News Briefs

Mitchell Lake Audubon Center is not just for the birds

It’s mid-morning on a spring day at Mitchell Lake, and a small cloud of swallows swirls through the air, swooping after newly hatched midges. A black-neck stilt picks its food from fertile mud, its handsome hindquarters held above the muck on long red legs. A nutria leads a pack of ruddy ducks across the lake, and a flock of white pelicans, the few dawdling teenagers not interested in flying to Canada for the breeding season, sits in a tidy row on the wave break, fishing and squawking at one another.

“Local elementary teachers are like, Yay! Because there’s so much scientific method that’s easily taught here,” says Iliana Peña, director of the Center. “Even just food levels — what’s eating what in the wetlands.”

The Mitchell Lake Audubon Center and wildlife refuge is located on San Antonio’s South Side on 1,200 acres of SAWS land. The Center recently received a $150,000 gift from Dave Litman, co-founder of, which will be dispersed over three years. The Center will use the funds to expand conservation efforts and develop educational programs, the latter geared toward 4th- and 5th-grade students and tailored toward the Center’s wetland.

Historic records show that the lake was in existence when Spanish settlers established Mission Espada in 1731; a map from that time period labels the 600-acre lake “Laguna de los Patos,” or Lake of the Ducks. In 1901, San Antonio began using the lake as a sewage reservoir. If at first the lake was able to absorb the sewage material, as San Antonio’s population grew, an overabundance of sludge replaced fowl with foul odors, algae, and dead fish. In 1973, the Clean Water Act prompted the City to designate Mitchell Lake a wildlife refuge. In 1997, SAWS dedicated $1.5 million to improvements, including maintaining water levels to attract different bird species, restoring native plants, building trails and roads, and repairing a dam. SAWS also restored the historic Leeper house, built in 1910 and relocated from the McNay grounds, to function as the Center’s offices.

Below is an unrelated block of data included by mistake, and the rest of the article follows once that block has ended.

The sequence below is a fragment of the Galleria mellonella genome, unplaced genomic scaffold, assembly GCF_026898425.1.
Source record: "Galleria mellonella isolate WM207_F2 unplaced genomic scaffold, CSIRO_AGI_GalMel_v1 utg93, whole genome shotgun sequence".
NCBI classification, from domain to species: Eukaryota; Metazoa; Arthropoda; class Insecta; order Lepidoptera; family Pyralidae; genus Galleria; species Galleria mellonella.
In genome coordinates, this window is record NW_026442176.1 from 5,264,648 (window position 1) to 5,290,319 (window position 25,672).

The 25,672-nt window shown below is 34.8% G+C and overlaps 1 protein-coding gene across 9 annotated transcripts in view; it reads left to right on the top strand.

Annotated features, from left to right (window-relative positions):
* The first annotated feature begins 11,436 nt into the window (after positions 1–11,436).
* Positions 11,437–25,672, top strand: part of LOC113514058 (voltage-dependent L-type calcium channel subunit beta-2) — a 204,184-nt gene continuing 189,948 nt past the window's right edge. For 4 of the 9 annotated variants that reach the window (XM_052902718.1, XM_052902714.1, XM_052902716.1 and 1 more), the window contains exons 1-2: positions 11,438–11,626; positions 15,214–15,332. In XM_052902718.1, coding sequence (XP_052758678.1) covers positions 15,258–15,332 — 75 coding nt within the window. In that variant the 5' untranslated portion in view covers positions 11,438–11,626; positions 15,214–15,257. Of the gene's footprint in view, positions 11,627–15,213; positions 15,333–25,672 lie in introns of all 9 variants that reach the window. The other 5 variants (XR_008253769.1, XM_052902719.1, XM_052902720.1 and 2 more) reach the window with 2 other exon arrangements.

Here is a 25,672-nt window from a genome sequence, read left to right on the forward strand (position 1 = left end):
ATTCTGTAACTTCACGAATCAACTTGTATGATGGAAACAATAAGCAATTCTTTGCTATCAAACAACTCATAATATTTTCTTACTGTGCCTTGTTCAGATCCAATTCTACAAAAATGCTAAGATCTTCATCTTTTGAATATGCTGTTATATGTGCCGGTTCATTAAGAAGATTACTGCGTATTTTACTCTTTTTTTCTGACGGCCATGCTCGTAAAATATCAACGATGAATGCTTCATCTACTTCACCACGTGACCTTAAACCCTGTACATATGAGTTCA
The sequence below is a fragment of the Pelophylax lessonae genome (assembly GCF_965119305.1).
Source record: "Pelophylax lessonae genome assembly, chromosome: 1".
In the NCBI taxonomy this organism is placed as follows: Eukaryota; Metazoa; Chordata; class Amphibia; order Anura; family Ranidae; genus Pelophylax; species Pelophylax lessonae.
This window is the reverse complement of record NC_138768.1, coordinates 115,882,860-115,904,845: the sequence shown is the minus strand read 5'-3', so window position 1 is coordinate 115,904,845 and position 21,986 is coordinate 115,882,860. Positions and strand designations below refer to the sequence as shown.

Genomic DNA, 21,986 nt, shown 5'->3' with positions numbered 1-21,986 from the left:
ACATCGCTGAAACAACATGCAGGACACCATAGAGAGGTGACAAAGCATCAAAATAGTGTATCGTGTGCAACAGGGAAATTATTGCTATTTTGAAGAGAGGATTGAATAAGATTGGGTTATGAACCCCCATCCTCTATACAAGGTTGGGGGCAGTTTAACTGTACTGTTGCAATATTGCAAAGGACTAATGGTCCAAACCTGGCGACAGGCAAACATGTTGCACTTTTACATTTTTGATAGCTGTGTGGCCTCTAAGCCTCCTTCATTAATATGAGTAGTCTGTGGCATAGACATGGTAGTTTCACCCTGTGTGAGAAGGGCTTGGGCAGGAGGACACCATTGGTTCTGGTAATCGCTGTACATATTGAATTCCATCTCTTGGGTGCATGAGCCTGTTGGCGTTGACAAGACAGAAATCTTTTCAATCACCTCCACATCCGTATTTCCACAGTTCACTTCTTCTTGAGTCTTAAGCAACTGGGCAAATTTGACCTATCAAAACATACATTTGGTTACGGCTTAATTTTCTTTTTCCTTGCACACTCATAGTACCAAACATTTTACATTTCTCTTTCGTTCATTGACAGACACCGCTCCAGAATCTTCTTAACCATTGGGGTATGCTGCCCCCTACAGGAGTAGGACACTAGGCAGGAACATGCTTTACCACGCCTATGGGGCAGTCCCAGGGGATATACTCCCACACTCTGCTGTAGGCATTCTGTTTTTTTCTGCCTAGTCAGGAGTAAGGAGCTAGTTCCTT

“It’s returned to the original use as a bird habitat,” says Peña, who adds that the lake’s green water is no longer toxic, contrary to some views. So, one guest asked, would you die if you fell in and swallowed a mouthful of it? “No, the worst that would happen is you’d get a tummy ache, and I’d have to fine you.”

In addition to school programs, the Center is open to the public and children who visit can check out a backpack filled with binoculars, compass, and guidebooks, all the tools they need to scope out the critters, from giant fire-ant hills to reptiles — there are turtles and alligators in the lake. Every year the lake attracts 300 species of migratory birds, making it a national draw for birders.

The Audubon Center is open from 8 a.m to 4 p.m. Saturdays and 8 a.m. to noon Sundays, and for special events. Upcoming events include a family art and nature day with the Southwest School of Art and Craft, and a presentation by Kenn Kaufman, author of Guia de Campo A Las Aves de Norteamerica, the first Spanish-language field guide to North American birds. Call 628-1639 for more information.

Susan Pagani

CPPP: There is no surplus for tax-reform proposal

The Texas Tax Reform Commission’s tax-reform proposal is fatally shortsighted, said the Center for Public Policy Priorities last week, because it relies on a phantom $4.3 billion surplus to fund public schools. Governor Rick Perry endorsed the commission’s plan, but the CPPP notes that it urged the Commission to come up with a plan to increase revenue for public education, while Perry asked for a revenue-neutral plan. Instead, the commission devised a plan that “reduces revenue by using some of the so-called surplus in this biennium to replace property-tax revenue.”

According to “Texas Has No Surplus,” a CPPP policy paper, the $4.3 billion is “an estimate of unappropriated funds that will have built up over three years,” from 2005-07. But the state legislature would still have to figure out how to fund a proposed property-tax cut beyond the 2007 school year. “Legislators could very well have to wait another three years before a similar amount is generated by the state’s antiquated tax system,” said CPPP.

If $4.3 billion were shifted from elsewhere in the state budget to fund a reduction in school property taxes, it “would require devastatingly large reductions in higher-education spending, prisons, and public-safety programs, health and human services, and general government,” according to “Texas Has No Surplus.”

CPPP argues that programs and services in these areas were affected by cuts in the 2003 budget, and the $4.3 billion comes from budget cuts that were made in 2003 and 2005. “In 2003 alone, more than $7.5 billion in general revenue spending was cut from the 2004-05 budget, from critical spending areas such as textbooks and grants for pre-K and kindergarten; teachers’ and other public employees’ health insurance; and Medicaid and CHIP (Children’s Health Insurance Program).”

Eva DeLuna Castro, policy analyst for CPPP, likened the Commission’s reasoning to a family in which the breadwinner gets a Christmas bonus and then decides to purchase a home to get his family out of an apartment. “What if you don’t get the money next year? The family would have less food or transportation money, because they have to pay for the new house. You don’t put a big budget item in your budget unless you’re sure you can pay for it. If there’s no bonus every month, then it’s not a good idea.”

Michael Cary

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